Furthermore, there is a control means 7 co-acting with said deflection means 5 and electrode 33 b of the electrostatic lens 33 for applying a dynamic voltage UDyn to electrode 33 b. The amount of voltage UDyn being dependent on the distance D of said charged particle beam from said optical axis 31 at the specimen. The control means 7 receives the information of the distance D from the deflection means 5.
Therefore, the controlled electrode 33 b is supplied with voltage U2 and the additional voltage UDyn.
The experiments of the present invention have shown that it is possible to increase significantly the efficiency of detecting said charged particles released at image areas being located on the specimen with distance from the optical axis. In the center of the image field, i.e. in the optical axis, the voltage UDyn is zero. Its amount increases with increasing distance D from the optical axis. A good first order approximation for the additional voltage UDyn is that its amount increases quadratically with the distance D from the optical axis. The exact voltage, however, depends on details of lens design and lens geometry. Typical values of voltage UDyn for image fields of approximately 5 mm may go up to several tens or hundreds of volts. But also higher or lower values are possible.
By applying the additional voltage UDyn to one of the electrodes of the electrostatic lens, it is possible to act very quickly according to the primary beam position. This additional voltage has a positive influence on the secondary particles released at the specimen because the shading of off-axial image areas is reduced.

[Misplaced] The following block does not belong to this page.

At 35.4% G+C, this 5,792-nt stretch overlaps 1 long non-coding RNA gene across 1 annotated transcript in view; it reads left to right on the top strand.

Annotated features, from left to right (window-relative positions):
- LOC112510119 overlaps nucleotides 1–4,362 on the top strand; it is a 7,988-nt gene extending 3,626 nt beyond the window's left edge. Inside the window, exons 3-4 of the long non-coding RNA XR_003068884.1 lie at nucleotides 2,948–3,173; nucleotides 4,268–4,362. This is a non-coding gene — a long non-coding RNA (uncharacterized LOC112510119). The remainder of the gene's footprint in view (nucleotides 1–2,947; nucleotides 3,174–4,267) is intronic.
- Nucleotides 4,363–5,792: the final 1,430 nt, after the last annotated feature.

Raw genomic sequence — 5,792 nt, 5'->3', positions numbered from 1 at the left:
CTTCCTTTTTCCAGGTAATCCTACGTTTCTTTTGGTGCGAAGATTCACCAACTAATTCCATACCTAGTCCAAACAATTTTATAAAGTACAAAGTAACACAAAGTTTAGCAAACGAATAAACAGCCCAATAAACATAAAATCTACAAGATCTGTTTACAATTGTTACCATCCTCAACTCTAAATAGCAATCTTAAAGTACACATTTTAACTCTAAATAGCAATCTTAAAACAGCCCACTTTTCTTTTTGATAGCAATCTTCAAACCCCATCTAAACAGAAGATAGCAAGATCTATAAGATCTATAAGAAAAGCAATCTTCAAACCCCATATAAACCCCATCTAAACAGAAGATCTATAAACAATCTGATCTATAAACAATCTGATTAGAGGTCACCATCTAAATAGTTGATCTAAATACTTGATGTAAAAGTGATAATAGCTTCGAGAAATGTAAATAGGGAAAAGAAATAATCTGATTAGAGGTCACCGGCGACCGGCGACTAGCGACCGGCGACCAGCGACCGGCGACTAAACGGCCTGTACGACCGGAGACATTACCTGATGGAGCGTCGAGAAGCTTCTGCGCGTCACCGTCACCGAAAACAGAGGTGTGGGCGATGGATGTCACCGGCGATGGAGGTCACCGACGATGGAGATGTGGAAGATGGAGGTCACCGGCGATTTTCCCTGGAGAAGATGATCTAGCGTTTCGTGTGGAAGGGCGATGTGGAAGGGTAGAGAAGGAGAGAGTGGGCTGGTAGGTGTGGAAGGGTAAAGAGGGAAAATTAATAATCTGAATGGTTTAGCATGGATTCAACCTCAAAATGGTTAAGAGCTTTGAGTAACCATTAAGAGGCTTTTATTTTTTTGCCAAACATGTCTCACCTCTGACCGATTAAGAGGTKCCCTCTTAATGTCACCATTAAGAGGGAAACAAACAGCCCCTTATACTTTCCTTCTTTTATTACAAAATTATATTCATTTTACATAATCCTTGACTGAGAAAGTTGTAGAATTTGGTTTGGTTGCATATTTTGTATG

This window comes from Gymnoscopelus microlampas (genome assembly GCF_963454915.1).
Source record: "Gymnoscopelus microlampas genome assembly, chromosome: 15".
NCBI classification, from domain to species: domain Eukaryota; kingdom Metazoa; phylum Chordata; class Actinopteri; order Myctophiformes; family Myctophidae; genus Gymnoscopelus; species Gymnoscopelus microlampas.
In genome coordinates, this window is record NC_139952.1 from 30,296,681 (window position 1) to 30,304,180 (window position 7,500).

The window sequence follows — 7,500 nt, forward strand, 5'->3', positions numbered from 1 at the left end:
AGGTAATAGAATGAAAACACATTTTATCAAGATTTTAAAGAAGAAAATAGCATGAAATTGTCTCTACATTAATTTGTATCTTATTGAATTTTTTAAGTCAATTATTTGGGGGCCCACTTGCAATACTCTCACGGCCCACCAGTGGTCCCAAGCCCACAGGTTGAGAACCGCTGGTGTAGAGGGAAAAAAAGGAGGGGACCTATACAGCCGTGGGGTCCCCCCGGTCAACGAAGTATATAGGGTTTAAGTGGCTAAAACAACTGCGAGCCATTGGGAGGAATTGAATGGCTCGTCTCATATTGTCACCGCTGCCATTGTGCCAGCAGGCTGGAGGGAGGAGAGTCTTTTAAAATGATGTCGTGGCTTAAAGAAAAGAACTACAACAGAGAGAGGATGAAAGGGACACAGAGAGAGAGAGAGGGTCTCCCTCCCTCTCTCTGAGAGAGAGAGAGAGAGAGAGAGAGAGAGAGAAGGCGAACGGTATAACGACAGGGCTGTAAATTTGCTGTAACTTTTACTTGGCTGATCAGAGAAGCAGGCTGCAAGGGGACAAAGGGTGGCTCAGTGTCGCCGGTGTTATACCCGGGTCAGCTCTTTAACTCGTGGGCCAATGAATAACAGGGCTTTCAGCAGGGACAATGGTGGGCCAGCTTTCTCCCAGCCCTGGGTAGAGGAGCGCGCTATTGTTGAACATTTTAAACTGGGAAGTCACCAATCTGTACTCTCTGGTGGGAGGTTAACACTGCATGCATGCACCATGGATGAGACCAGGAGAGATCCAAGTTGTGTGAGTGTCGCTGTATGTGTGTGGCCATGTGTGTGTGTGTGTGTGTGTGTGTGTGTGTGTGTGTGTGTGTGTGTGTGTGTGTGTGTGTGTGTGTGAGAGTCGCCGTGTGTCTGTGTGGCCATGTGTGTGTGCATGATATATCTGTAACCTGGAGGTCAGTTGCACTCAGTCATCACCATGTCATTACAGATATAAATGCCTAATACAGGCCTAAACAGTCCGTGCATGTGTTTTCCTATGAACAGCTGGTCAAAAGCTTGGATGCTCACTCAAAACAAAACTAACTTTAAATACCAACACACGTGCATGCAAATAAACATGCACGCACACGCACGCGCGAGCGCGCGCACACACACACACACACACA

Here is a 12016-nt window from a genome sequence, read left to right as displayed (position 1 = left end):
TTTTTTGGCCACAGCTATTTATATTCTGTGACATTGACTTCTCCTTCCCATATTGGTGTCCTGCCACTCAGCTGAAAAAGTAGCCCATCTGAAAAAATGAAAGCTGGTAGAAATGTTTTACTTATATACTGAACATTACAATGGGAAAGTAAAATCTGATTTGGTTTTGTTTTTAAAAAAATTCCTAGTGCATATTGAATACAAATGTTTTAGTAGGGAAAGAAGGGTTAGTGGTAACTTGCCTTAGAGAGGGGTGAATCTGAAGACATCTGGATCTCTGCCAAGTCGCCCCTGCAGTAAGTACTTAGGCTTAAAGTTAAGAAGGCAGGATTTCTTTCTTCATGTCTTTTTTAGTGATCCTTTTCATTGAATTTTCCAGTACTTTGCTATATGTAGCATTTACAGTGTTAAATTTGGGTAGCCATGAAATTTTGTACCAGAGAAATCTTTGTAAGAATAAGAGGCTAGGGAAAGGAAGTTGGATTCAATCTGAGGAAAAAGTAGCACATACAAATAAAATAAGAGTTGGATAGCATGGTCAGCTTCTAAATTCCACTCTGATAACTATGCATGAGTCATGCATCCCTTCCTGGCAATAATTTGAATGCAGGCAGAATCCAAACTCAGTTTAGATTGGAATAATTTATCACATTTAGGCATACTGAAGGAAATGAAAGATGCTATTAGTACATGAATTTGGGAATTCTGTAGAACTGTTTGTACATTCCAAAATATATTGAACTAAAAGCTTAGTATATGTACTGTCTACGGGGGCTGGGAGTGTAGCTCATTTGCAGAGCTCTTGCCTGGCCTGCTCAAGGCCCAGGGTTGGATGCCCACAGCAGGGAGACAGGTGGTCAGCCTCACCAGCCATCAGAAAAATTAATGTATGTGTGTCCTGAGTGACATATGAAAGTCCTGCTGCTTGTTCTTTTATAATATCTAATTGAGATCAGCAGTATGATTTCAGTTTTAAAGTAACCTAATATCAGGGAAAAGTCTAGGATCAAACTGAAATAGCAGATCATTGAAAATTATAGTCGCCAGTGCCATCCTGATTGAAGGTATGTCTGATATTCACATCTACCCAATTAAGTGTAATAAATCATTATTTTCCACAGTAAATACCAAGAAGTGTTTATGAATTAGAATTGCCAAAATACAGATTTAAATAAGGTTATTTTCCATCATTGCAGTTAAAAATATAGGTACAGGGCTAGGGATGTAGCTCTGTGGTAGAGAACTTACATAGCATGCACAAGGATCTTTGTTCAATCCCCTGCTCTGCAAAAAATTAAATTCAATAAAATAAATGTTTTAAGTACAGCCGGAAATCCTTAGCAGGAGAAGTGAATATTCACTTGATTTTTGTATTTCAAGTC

This additional voltage has no negative influence on the primary beam performance. Image resolution of offaxial primary beam positions is not reduced but even increased.
While FIG. 1 discloses a conventional pole piece magnetic lens, FIG. 2 shows a single pole magnetic lens 32′. However, all other features, especially control means 7 coacting with deflection means 5 and electrode 33 b are identical.
In the case that the electrostatic lens 33 consists of two electrodes 33 a, 33 b, the additional voltage UDyn is preferably supplied to the lower electrode (in the direction of the particle beam 2).
In the embodiment according to FIG. 3, the specimen 4 is part of the electrostatic lens and defines the controlled electrode to which the additional voltage UDyn is preferably supplied.
In the case that the electrostatic lens consists of three electrodes, the additional voltage UDyn is preferably supplied to the lowest or the center electrode. However, also the other electrodes or the sample can be supplied with the additional voltage.
The deflection means is either formed by a magnetical or electrostatical scan system or a combined electrostatic/magnetical scan system. The deflection means are formed by single stage, double deflection systems or even higher stage systems.
The detector 6 in FIG. 1 is preferably a pre-lens or an in-lens detector. The additional dynamic voltage influences the secondary or backscattered particles released off-axial at the specimen by bending them inside the lens. The escaping bundle of the secondary particles will leave the objective lens more axial and can reach the in-lens or pre-lens detector without being absorbed or attenuated. This effect reduces the brightness shading significally.
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|US20130214155 *||Feb 27, 2012||Aug 22, 2013||ICT Integrated Circuit Testing Gesellschaft für Halbleiterprüftechnik GmbH||Charged particle beam device with dynamic focus and method of operating thereof|
|U.S. Classification||250/310, 250/396.0ML, 250/397, 250/396.00R, 250/398|
|International Classification||H01J37/244, H01J37/145, H01J37/28, H01J37/147, H01J37/21|
|Cooperative Classification||H01J37/21, H01J37/28|
|European Classification||H01J37/21, H01J37/28|
|May 6, 1999||AS||Assignment|
Owner name: ADVANTEST CORPORATION, JAPAN
Free format text: ASSIGNMENT OF ASSIGNORS INTEREST;ASSIGNORS:SCHMITT, REINHOLD;FROSIEN, JURGEN;LANIO, STEFAN;AND OTHERS;REEL/FRAME:009944/0632
Effective date: 19990416
|Oct 20, 2004||FPAY||Fee payment|
Year of fee payment: 4
|Nov 24, 2008||REMI||Maintenance fee reminder mailed|
|May 15, 2009||LAPS||Lapse for failure to pay maintenance fees|
|Jul 7, 2009||FP||Expired due to failure to pay maintenance fee|
Effective date: 20090515